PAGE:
Although media may be changing how we view women in society, many people would argue that the internet only promotes sexism against women. On the internet, advertisements and commercials are huge in creating stereotypes and showing them to vast audiences. They are “adapted to the specific, either male or female target, and are ‘the reflection of the recipient’,” (Krytyka). Gender stereotyping in ads may not be noticed right away by viewers, but they often create “norms” of society that people are just so used to seeing. Images of women are either targeted to women or to men. When targeted to women, the women are portrayed as the average mother of the household, buying groceries and cleaning the house. When targeted to men, women are shown as young, sexy, and the desired objects of men, to draw attention to the product they are selling. Sexism in the world today is simply put by Chimamanda Adichie, who says, “We have evolved, but it seems to me that our ideas of gender have not evolved.” This reflects the opinions of a vast number of people about gender inequality. All too often, stereotypes of women are created and sold online to the general public through the internet, and these promote gender stereotypes, specifically of women, to people all over the world.

While this argument is valid, I believe that it is incorrect with the changing social atmosphere online. Now people are noticing these gender issues, addressing them, and trying to improve the treatment of the woman image over the internet. Men and women are becoming more aware of gender inequality in society, and so are teenagers. Through social media and the internet, teenage girls can learn about pressing issues that they will have to deal with as women, and they can watch their favorite role models deal with the same issues. Girls like me can look up to strong female figures like Shailene Woodley, Amy Poehler, Emma Watson, and Tina Fey. It’s not that they are all feminists who promote women empowerment, but they are all independent and not afraid to be whoever they are. These women serve as great role models for teenage girls, and their images contradict stereotypical images of women doing stereotypically female things.

The portrayal of women in media has been an issue for a long time, but people are taking a stand to get rid of and improve sexist stereotypes caused by mass media. Although many problems still remain with the inequality of men and women, and sexism is still very present in our everyday lives, media is helping spread ways to improve these issues and solve them. Online, young girls are given the chance to notice strong female role models in modern society, who are making changes through their words and actions. Through the internet, media is definitely positively change stereotypes of women.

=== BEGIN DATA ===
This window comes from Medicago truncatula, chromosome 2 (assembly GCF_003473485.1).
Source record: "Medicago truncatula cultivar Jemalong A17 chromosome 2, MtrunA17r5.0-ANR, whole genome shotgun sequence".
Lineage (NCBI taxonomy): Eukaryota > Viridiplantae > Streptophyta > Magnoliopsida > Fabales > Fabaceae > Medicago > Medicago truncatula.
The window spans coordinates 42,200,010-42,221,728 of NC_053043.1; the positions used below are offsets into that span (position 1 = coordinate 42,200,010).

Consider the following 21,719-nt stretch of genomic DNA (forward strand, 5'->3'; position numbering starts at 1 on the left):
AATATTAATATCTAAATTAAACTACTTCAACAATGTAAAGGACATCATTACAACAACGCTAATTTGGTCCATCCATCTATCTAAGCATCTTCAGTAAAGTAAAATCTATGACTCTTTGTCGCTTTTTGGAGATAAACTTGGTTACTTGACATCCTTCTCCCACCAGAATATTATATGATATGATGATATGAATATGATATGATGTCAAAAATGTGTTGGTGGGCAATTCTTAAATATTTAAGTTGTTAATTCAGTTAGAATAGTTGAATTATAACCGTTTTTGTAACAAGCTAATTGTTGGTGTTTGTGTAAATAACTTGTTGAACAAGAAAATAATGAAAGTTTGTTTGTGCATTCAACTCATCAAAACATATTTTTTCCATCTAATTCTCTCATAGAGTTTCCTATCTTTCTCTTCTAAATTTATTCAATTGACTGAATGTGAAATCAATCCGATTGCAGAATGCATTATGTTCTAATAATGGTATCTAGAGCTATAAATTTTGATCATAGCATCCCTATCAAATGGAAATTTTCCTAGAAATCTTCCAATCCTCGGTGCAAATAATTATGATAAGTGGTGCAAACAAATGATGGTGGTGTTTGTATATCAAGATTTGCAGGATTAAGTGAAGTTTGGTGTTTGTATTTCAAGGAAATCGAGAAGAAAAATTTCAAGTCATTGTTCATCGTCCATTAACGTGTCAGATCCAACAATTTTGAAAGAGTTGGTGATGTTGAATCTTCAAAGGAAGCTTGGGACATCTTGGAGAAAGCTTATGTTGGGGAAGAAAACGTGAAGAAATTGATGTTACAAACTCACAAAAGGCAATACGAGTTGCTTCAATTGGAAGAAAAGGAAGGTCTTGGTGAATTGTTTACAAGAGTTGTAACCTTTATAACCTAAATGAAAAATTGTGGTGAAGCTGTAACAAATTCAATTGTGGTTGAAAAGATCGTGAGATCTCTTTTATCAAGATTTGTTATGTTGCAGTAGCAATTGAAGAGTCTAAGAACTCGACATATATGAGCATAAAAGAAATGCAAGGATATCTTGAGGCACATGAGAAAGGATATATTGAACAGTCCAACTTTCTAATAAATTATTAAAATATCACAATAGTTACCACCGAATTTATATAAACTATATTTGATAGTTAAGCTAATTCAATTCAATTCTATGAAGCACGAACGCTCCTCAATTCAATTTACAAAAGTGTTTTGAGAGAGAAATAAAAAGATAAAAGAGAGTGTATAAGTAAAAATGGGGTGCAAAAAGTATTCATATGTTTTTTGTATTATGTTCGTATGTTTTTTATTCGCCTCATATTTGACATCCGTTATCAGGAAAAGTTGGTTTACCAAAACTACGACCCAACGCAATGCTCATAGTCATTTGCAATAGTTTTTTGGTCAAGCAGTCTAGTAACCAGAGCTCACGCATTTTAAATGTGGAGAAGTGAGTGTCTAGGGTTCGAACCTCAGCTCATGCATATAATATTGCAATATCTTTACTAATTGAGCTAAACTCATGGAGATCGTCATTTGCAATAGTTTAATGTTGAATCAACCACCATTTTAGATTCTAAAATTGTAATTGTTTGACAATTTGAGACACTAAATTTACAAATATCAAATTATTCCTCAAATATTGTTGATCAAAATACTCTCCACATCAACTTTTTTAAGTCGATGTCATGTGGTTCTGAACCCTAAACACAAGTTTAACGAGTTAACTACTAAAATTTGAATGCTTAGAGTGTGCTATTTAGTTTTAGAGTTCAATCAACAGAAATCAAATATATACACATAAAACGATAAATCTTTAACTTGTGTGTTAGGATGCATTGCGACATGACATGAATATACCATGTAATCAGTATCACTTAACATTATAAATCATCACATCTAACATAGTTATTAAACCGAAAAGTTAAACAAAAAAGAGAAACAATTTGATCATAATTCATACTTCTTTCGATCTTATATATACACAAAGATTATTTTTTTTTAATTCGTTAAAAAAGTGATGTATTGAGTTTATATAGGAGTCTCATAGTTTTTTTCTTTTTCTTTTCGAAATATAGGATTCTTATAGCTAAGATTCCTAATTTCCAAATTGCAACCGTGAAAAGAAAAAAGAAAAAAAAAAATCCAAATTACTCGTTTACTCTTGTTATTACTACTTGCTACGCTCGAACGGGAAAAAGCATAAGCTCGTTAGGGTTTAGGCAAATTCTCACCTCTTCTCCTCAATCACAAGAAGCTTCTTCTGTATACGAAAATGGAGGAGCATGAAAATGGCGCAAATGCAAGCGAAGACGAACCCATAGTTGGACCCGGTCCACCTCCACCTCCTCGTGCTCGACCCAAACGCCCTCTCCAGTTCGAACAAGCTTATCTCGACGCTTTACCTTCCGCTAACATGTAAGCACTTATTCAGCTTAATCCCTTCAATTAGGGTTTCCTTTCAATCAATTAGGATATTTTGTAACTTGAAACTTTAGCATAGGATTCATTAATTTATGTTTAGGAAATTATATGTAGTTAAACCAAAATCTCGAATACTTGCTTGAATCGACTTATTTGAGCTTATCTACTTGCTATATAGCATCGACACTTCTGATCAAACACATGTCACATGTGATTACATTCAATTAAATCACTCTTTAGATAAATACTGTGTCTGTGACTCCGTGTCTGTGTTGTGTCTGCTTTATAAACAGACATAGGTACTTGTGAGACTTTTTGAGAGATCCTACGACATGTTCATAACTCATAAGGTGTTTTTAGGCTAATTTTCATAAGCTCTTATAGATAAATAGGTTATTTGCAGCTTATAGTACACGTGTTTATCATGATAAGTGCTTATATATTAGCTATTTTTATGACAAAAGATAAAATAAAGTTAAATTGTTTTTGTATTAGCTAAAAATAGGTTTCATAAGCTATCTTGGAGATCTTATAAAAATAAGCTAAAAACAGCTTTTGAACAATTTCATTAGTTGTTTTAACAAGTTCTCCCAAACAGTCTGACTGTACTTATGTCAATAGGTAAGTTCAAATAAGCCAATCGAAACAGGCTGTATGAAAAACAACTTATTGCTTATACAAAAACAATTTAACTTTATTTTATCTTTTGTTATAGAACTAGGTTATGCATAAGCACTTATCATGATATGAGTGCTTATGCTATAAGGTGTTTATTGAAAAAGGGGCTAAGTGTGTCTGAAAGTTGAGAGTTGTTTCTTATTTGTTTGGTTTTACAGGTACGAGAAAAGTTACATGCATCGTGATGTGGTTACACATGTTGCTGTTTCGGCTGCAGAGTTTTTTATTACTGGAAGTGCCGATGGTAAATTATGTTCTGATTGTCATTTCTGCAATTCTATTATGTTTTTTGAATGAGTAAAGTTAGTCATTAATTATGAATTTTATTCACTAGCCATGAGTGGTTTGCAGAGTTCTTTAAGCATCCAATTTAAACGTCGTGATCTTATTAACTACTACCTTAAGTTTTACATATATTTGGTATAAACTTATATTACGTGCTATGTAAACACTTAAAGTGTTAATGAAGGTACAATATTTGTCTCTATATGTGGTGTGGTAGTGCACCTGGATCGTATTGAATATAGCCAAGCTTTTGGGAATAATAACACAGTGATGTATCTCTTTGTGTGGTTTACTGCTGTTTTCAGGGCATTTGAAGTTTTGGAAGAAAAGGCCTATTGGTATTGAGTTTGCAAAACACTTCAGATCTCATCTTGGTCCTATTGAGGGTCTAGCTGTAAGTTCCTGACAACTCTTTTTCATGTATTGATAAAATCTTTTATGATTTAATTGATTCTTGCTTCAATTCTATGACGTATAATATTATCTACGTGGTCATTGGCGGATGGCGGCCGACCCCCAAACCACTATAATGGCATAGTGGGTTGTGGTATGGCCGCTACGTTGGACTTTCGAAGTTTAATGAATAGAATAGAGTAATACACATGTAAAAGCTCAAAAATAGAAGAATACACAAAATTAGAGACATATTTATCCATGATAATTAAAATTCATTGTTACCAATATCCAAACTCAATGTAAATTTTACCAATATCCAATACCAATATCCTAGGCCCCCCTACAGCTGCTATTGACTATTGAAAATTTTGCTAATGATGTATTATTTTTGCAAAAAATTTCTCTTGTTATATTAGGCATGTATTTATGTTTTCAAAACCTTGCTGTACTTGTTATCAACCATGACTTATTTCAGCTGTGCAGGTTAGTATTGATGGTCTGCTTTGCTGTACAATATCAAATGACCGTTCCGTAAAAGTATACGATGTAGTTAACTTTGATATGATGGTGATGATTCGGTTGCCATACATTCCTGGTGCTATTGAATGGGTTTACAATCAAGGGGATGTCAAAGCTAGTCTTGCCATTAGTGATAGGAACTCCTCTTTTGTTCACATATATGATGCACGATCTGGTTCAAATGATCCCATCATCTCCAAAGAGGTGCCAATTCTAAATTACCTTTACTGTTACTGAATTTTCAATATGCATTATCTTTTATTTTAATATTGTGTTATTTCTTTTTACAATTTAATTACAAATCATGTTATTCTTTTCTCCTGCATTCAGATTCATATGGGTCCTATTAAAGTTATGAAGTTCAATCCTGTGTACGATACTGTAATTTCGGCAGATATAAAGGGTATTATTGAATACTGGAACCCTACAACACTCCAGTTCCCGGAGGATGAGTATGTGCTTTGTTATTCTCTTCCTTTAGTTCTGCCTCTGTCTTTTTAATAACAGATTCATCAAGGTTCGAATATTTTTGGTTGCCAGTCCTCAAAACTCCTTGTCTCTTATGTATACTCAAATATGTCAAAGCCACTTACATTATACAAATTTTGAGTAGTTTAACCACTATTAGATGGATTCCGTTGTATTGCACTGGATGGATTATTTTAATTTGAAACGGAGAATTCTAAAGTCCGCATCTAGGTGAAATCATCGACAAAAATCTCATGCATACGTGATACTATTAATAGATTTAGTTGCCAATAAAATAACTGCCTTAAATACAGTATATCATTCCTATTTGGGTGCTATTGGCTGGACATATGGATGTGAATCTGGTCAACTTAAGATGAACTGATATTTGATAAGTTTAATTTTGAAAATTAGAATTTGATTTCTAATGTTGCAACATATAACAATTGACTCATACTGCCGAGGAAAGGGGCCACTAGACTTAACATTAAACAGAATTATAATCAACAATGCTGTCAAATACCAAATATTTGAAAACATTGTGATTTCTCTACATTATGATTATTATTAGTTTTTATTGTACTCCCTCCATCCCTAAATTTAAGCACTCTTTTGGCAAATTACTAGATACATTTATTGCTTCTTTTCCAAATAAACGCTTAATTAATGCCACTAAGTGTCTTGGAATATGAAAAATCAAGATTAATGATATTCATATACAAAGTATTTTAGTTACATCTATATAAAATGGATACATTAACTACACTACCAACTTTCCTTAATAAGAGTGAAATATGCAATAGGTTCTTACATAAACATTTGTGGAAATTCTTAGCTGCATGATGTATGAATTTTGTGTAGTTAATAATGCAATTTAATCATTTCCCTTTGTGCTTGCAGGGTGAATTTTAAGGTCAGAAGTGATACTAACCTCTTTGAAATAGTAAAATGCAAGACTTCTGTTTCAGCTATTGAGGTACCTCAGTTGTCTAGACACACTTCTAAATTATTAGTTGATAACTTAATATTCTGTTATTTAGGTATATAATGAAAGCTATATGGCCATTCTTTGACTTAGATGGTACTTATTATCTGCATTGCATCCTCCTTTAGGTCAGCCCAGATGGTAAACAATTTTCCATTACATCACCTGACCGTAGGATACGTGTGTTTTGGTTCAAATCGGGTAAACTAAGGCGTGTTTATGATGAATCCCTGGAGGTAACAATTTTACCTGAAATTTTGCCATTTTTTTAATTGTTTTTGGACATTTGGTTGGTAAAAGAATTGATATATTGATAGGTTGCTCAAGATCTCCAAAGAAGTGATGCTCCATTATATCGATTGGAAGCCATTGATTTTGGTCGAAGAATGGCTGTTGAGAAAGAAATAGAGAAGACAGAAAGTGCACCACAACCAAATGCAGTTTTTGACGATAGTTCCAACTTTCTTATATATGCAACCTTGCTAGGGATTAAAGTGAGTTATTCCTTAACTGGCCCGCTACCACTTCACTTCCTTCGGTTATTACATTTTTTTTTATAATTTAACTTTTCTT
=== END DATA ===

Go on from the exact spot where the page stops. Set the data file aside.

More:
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Conclusion, updated 27 May 2015

In this blog, my argument is that media is improving the image of women instead of tearing it down by promoting stereotypes. The portrayal of women by media relates back to digital citizenship because people should be able to recognize the ways that media positively and negatively shows women. Identifying stereotypes and possible biases in images, videos, movies, etc. is a key factor in digital citizenship because it teaches us how to analyze what is being shown to us without just accepting whatever we see. Comments on my blog post included questions such as why women were going online, if they were seeing the improvements, how people could raise awareness of gender inequality, and what major women’s rights are in effect today. These comments did not change my mind on my topic, but they encouraged me to gain more of an understanding on my topic. The comments made me go deeper into my research, and they helped me understand how my topic affects society today. Overall, the blogging process for me was pretty positive. Even though it was stressful at times because it was time consuming and hard to wrap my head around, it was interesting. For my topic, I took a side that the general public would most likely disagree with me on. It was eye opening and empowering to see that women are fighting for gender equality. I learned a lot about current social issues that I wouldn’t have thought much about if it weren’t for this project. I also enjoyed looking at all the other blogs and seeing what arguments my classmates made and which big technological issues.

11 comments:

  1. Hello, Mei! I have enjoyed reading your blog post, particularly because of the positive position you take on the challenges online to old stereotypes of women. A PEW survey from last year confirmed the vast increase in the number of people online and the number of times individuals access the Internet every day. One thing that wasn't clear, however, was why people are online. Are they seeing the efforts to change the portrayal of women? Have you seen any information or evidence that shows media consumers are basically seeing the right things? Or are all the people who are getting more access still focusing on the tv, ads, movies, and music videos, that reinforce stereotypes? Thank you for a very interesting blog post!--Ms. Riches